User:Eirik/Silently in the Night

From Shifti
Jump to: navigation, search

Silently in the Night

Author: Eirik

It was just the kind of house that he looked for, large, secluded and with a cat door in the back. He wouldn’t have to waste a moment with a basement window or back door. Vince could be in and out in just a few minutes, long before the homeowners knew he was there.

Not that they would realize exactly what was happening even if they saw him. People think of raccoons as thieves, but generally not ones that steal cash.

Carefully climbing down the tree, Vince allowed himself a toothy smile. It was a safe bet that his father had no idea what he was doing with the gift his side of the family had left him. As a child, he’d been filled with high-minded stories of the place that lycanthropes held in the world, always in the shadows, always protectors.

He was a teenager before he’d realized what that role in life would mean: a life like his father had led: Policing mages, duty and honor and routine. It didn’t help that Vince was stuck being a lycanthropic raccoon. His father was a hawk, his grandfather a wolf. What good would a form of a pint sized fuzz ball do?

Padding across the concrete patio, he kept an eye out for the cat or dog that used this door. He wasn't afraid of either, but preferred to keep the ruckus to a minimum. He pushed back the small rubber cat door and slipped into the living room, pausing as he did so. The room was dark and quiet; only the faint sounds of a refrigerator fan in the next room broke the quiet. Vince listened intently for the soft sounds of anyone sleeping in the room, a guest or children’s sleep over. Satisfied that there was nothing, he strolled into the kitchen and found his first target hanging over the back of a chair.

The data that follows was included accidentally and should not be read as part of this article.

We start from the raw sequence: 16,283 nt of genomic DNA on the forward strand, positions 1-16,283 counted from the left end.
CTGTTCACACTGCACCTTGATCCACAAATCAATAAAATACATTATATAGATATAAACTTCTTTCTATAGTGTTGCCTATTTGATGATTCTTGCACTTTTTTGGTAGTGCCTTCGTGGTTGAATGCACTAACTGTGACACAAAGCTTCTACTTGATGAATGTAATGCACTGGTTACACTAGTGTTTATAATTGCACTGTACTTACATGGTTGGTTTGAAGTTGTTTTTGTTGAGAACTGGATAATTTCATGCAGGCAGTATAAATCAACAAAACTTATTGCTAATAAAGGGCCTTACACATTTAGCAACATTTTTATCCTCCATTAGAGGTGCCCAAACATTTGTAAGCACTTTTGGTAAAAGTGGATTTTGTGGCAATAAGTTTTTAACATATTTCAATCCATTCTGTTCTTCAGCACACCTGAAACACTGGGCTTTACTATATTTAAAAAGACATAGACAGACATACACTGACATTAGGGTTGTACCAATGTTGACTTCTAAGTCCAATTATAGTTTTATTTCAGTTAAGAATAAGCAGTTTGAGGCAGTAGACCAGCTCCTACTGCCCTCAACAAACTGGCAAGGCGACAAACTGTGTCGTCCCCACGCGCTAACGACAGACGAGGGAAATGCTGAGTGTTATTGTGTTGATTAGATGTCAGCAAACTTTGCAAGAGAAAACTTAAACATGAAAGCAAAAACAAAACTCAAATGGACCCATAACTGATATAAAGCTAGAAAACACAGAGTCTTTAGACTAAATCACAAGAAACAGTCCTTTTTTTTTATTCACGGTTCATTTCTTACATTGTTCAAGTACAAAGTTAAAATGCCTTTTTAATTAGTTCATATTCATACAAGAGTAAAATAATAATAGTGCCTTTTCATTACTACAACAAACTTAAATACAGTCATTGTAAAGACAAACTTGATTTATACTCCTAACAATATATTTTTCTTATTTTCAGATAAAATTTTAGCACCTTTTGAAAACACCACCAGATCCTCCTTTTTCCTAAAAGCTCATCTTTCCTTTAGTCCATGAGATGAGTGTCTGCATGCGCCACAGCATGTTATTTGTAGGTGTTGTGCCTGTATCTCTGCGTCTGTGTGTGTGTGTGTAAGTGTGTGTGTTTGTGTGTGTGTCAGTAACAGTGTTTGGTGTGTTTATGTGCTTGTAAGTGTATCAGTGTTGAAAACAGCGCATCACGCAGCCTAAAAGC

His nimble fingers opened the purse without a hitch and he extracted the wallet. By touch alone he removed all of the currency, five bills, folded them and stuck them in his mouth. Closing the purse back up, he strained his eyes to see a wallet sitting on a counter by the back door. Expertly, he climbed the cabinet and swung himself atop it. With the same expert moves, he rifled through the wallet and yanked out anything that felt like a greenback. In moments, six more bills were safely tucked into his mouth. He spotted a glint out of the corner of his eye and noted ring sitting near the wallet. It was gold with some king of precious stone in it, if real it was probably worth at least several hundred dollars. The raccoon picked it up and played with it a moment between his fingers.

Vince never felt an ounce of temptation as he set it back down. He wasn't beholden to the instincts of this animal for shiny objects. A ring could be traced back to him when he fenced it. So could the small stack of credit cards in the wallet. Cash was untraceable.

He was back out the cat door seconds later. He carried no watch, but knew that he’d been in the house less than three minutes. He never heard a soul stir, never was confronted by a homeowner. It was possible that they’d never even know they’d been robbed.

Sitting safely back on the fence, he pulled the bills from his mouth and examined them. The eleven bills totaled only about $200, but it wasn’t bad for a few minutes work, and this was only the first house of the night.

Separator k.png

He kept up the pattern through the night, slipping into a house by pet doors or unlatched windows and making off with any cash he could find. In just a couple of hours, he’d made off with a couple of thousand dollars, a better than average night.

Stashing the last take under a rock near his car, he actually pondered stopping for the night. There would be plenty of time to hit the remaining houses on this street tomorrow. But that twinge of greed got to him. A couple more houses, and he’d head home.

Four, tops.

The next two houses were busts, netting only a handful of singles from each.

He approached the next house more quietly than the others. There were still some lights on in a couple of rooms, but the place looked quiet. It was probably someone that left lights on at night in case of a bathroom run, but he wanted to be sure. He crept closer, first skimming the basement windows looking for an open one before he realized that the sliding glass door was wide open.